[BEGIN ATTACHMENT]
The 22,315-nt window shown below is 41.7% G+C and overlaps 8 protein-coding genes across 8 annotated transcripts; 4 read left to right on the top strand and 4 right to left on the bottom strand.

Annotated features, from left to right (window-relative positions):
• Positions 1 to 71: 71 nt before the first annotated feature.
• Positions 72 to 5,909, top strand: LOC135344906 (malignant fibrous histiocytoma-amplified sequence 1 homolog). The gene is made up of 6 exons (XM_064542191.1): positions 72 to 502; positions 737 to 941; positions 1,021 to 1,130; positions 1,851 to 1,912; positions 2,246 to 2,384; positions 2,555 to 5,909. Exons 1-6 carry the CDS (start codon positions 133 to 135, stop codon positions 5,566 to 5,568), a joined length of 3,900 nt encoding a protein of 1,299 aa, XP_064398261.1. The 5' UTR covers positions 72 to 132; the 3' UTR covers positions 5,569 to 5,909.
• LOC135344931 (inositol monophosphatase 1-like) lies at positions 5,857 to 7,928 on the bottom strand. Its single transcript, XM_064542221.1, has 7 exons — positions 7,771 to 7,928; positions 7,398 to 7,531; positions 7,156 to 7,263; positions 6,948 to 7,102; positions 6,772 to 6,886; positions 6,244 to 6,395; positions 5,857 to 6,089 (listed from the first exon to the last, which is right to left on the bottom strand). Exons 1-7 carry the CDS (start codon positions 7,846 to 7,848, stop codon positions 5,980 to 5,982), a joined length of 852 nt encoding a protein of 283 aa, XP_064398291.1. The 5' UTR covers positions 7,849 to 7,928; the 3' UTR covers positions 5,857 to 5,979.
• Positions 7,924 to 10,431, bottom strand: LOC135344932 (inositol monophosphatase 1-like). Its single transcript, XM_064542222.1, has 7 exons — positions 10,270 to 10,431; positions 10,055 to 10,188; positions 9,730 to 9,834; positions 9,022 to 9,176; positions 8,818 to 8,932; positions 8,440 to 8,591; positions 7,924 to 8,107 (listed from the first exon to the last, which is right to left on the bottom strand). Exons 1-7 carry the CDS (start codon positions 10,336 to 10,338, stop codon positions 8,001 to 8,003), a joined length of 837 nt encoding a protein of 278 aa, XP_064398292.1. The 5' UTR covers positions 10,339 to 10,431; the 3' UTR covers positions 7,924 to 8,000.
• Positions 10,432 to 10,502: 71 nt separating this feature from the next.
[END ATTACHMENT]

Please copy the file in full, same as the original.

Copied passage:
The 22,315-nt window shown below is 41.7% G+C and overlaps 8 protein-coding genes across 8 annotated transcripts; 4 read left to right on the top strand and 4 right to left on the bottom strand.

Annotated features, from left to right (window-relative positions):
• Positions 1 to 71: 71 nt before the first annotated feature.
• Positions 72 to 5,909, top strand: LOC135344906 (malignant fibrous histiocytoma-amplified sequence 1 homolog). The gene is made up of 6 exons (XM_064542191.1): positions 72 to 502; positions 737 to 941; positions 1,021 to 1,130; positions 1,851 to 1,912; positions 2,246 to 2,384; positions 2,555 to 5,909. Exons 1-6 carry the CDS (start codon positions 133 to 135, stop codon positions 5,566 to 5,568), a joined length of 3,900 nt encoding a protein of 1,299 aa, XP_064398261.1. The 5' UTR covers positions 72 to 132; the 3' UTR covers positions 5,569 to 5,909.
• LOC135344931 (inositol monophosphatase 1-like) lies at positions 5,857 to 7,928 on the bottom strand. Its single transcript, XM_064542221.1, has 7 exons — positions 7,771 to 7,928; positions 7,398 to 7,531; positions 7,156 to 7,263; positions 6,948 to 7,102; positions 6,772 to 6,886; positions 6,244 to 6,395; positions 5,857 to 6,089 (listed from the first exon to the last, which is right to left on the bottom strand). Exons 1-7 carry the CDS (start codon positions 7,846 to 7,848, stop codon positions 5,980 to 5,982), a joined length of 852 nt encoding a protein of 283 aa, XP_064398291.1. The 5' UTR covers positions 7,849 to 7,928; the 3' UTR covers positions 5,857 to 5,979.
• Positions 7,924 to 10,431, bottom strand: LOC135344932 (inositol monophosphatase 1-like). Its single transcript, XM_064542222.1, has 7 exons — positions 10,270 to 10,431; positions 10,055 to 10,188; positions 9,730 to 9,834; positions 9,022 to 9,176; positions 8,818 to 8,932; positions 8,440 to 8,591; positions 7,924 to 8,107 (listed from the first exon to the last, which is right to left on the bottom strand). Exons 1-7 carry the CDS (start codon positions 10,336 to 10,338, stop codon positions 8,001 to 8,003), a joined length of 837 nt encoding a protein of 278 aa, XP_064398292.1. The 5' UTR covers positions 10,339 to 10,431; the 3' UTR covers positions 7,924 to 8,000.
• Positions 10,432 to 10,502: 71 nt separating this feature from the next.